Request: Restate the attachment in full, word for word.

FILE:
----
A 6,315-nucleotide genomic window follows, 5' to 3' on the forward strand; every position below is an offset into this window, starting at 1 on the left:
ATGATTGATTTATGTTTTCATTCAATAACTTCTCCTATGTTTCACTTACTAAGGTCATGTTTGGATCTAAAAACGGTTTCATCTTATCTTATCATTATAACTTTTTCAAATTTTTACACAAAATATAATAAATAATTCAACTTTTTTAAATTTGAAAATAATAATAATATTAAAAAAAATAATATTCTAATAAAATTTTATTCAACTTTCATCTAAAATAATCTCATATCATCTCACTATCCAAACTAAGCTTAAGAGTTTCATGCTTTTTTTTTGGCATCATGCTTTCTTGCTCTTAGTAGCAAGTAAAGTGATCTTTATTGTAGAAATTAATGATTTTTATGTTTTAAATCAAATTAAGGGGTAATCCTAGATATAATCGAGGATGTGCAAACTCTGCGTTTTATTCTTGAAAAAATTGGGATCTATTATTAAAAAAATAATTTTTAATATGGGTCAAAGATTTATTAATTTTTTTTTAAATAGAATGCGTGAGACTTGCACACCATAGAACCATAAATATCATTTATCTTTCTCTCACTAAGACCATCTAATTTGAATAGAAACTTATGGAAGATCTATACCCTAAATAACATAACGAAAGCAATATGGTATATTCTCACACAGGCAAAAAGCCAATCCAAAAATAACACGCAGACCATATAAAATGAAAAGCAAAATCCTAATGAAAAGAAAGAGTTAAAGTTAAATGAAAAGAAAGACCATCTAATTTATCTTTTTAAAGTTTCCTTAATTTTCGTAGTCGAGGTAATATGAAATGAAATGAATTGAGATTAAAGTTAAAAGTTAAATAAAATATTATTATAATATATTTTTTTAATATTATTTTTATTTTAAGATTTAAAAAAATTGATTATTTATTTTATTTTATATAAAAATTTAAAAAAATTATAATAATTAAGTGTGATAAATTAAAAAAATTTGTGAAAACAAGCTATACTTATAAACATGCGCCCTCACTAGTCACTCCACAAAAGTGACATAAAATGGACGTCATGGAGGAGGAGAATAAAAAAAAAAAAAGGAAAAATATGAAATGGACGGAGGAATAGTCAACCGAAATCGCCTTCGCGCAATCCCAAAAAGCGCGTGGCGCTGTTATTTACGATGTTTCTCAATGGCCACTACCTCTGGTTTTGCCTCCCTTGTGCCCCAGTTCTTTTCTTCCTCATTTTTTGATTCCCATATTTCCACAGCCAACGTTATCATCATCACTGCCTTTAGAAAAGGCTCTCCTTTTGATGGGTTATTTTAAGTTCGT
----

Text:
A 6,315-nucleotide genomic window follows, 5' to 3' on the forward strand; every position below is an offset into this window, starting at 1 on the left:
ATGATTGATTTATGTTTTCATTCAATAACTTCTCCTATGTTTCACTTACTAAGGTCATGTTTGGATCTAAAAACGGTTTCATCTTATCTTATCATTATAACTTTTTCAAATTTTTACACAAAATATAATAAATAATTCAACTTTTTTAAATTTGAAAATAATAATAATATTAAAAAAAATAATATTCTAATAAAATTTTATTCAACTTTCATCTAAAATAATCTCATATCATCTCACTATCCAAACTAAGCTTAAGAGTTTCATGCTTTTTTTTTGGCATCATGCTTTCTTGCTCTTAGTAGCAAGTAAAGTGATCTTTATTGTAGAAATTAATGATTTTTATGTTTTAAATCAAATTAAGGGGTAATCCTAGATATAATCGAGGATGTGCAAACTCTGCGTTTTATTCTTGAAAAAATTGGGATCTATTATTAAAAAAATAATTTTTAATATGGGTCAAAGATTTATTAATTTTTTTTTAAATAGAATGCGTGAGACTTGCACACCATAGAACCATAAATATCATTTATCTTTCTCTCACTAAGACCATCTAATTTGAATAGAAACTTATGGAAGATCTATACCCTAAATAACATAACGAAAGCAATATGGTATATTCTCACACAGGCAAAAAGCCAATCCAAAAATAACACGCAGACCATATAAAATGAAAAGCAAAATCCTAATGAAAAGAAAGAGTTAAAGTTAAATGAAAAGAAAGACCATCTAATTTATCTTTTTAAAGTTTCCTTAATTTTCGTAGTCGAGGTAATATGAAATGAAATGAATTGAGATTAAAGTTAAAAGTTAAATAAAATATTATTATAATATATTTTTTTAATATTATTTTTATTTTAAGATTTAAAAAAATTGATTATTTATTTTATTTTATATAAAAATTTAAAAAAATTATAATAATTAAGTGTGATAAATTAAAAAAATTTGTGAAAACAAGCTATACTTATAAACATGCGCCCTCACTAGTCACTCCACAAAAGTGACATAAAATGGACGTCATGGAGGAGGAGAATAAAAAAAAAAAAAGGAAAAATATGAAATGGACGGAGGAATAGTCAACCGAAATCGCCTTCGCGCAATCCCAAAAAGCGCGTGGCGCTGTTATTTACGATGTTTCTCAATGGCCACTACCTCTGGTTTTGCCTCCCTTGTGCCCCAGTTCTTTTCTTCCTCATTTTTTGATTCCCATATTTCCACAGCCAACGTTATCATCATCACTGCCTTTAGAAAAGGCTCTCCTTTTGATGGGTTATTTTAAGTTCGT